By Matt Johnson
In a Minneapolis City Council meeting on December 8th, Council Member Alondra Cano who represents Minneapolis’ 9th Ward along with Council Member Cam Gordon who represents Minneapolis’ 2nd Ward proposed a staff direction to explore options to discontinue doing business with Wells Fargo in Minneapolis because of the companies investments in the Dakota Access Pipeline.
In Wells Fargo’s place, both council members put forth the idea of Minneapolis establishing a “municipal bank or participating in a publicly owned banking operation” as the Star Tribune reports. However, this idea if followed through to actual policy will not only create problems that currently don’t exist but it will create some unintended market problems as well.
In previous articles, this blog highlighted the complex relationship fossil fuels have with the market place in the form of energy and products; and it also illustrated the market benefits in both the public and private sectors from doing business with Wells Fargo. But there is an additional consideration to maintaining a relationship with the financial institution. It spreads risk through the various systems’ levels of the local, state, federal, and international economies.
In their economics paper Institutional Persistence and Change: The Question of Efficiency, Brian Binger and Elizabeth Hoffman illustrate the profound importance of a financial institution like that of Wells Fargo. As they describe,
Today, our complicated economic system could not function without banks to bring together borrowers and lenders and spread risk…If we introduce only local banks we gain by bringing [only] local borrowers and lenders together, but if we then introduce interstate and international banking we can spread risks much more efficiently.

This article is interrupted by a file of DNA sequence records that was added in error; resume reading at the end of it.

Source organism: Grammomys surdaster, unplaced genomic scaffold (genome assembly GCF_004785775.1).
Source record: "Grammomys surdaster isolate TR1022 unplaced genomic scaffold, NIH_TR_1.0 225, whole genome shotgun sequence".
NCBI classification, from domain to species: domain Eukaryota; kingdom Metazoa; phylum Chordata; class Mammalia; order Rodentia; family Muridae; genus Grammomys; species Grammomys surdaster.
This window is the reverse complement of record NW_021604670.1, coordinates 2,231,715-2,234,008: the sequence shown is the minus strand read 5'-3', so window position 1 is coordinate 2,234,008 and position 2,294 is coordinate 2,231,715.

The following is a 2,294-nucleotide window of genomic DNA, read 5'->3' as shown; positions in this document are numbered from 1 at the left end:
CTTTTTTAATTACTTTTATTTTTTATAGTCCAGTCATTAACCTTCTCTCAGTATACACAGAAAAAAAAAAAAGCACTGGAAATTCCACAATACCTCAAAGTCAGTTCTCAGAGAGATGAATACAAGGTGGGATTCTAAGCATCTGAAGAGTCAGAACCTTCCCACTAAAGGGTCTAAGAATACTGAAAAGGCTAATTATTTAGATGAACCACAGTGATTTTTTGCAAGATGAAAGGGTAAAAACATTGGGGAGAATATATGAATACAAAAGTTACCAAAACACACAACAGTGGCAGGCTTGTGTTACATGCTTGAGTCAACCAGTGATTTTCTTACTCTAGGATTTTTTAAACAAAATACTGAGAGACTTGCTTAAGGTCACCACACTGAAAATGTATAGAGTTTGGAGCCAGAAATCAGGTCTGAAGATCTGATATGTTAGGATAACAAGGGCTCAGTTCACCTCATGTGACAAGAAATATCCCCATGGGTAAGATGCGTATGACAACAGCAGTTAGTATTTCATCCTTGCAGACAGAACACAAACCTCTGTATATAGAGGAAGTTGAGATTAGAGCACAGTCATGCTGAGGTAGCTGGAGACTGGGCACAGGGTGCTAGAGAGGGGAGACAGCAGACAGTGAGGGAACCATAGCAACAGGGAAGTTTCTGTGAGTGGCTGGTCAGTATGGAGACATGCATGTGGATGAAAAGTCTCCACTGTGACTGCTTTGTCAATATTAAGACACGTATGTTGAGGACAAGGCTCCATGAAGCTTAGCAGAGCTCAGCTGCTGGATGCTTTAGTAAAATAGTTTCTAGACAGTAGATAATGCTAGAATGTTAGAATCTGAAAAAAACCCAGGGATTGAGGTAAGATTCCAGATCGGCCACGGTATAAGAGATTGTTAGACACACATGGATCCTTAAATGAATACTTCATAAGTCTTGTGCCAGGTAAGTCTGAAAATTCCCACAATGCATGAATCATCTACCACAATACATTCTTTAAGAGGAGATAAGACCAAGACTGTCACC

So why is Wells Fargo important? Because it spreads risk through the different levels of the economic system so not one city, one firm, or one group of people are burdened with all the risk. If risk is to high, there will be no benefit to investing, borrowing, or hiring. And this is precisely what Minneapolis needs one of its largest employing financial firms to do.
It needs it to continue investing, borrowing, and hiring in Minneapolis. Business growth is always good for Minneapolis along with policy that supports that growth.
One final thought, I agree with Council Member Cano. The City of Minneapolis ought to be more meticulous about who it does business with. That’s good solid business practice for any public or private sector firm. And Wells Fargo ought to be criticized for its past business practices, and I’m not talking about the Dakota Access Pipeline.
As Bloomberg reported in September,
Wells Fargo was fined $185 million by various regulators for opening customer accounts without the customers’ permission…
Obviously this is an appalling business practice, and Wells Fargo was punished accordingly. But vetting, criticizing, and punishing businesses is a whole different level than proposing to stop doing business outright, especially when the directive seems to suffer from an ignorance of economics and science.
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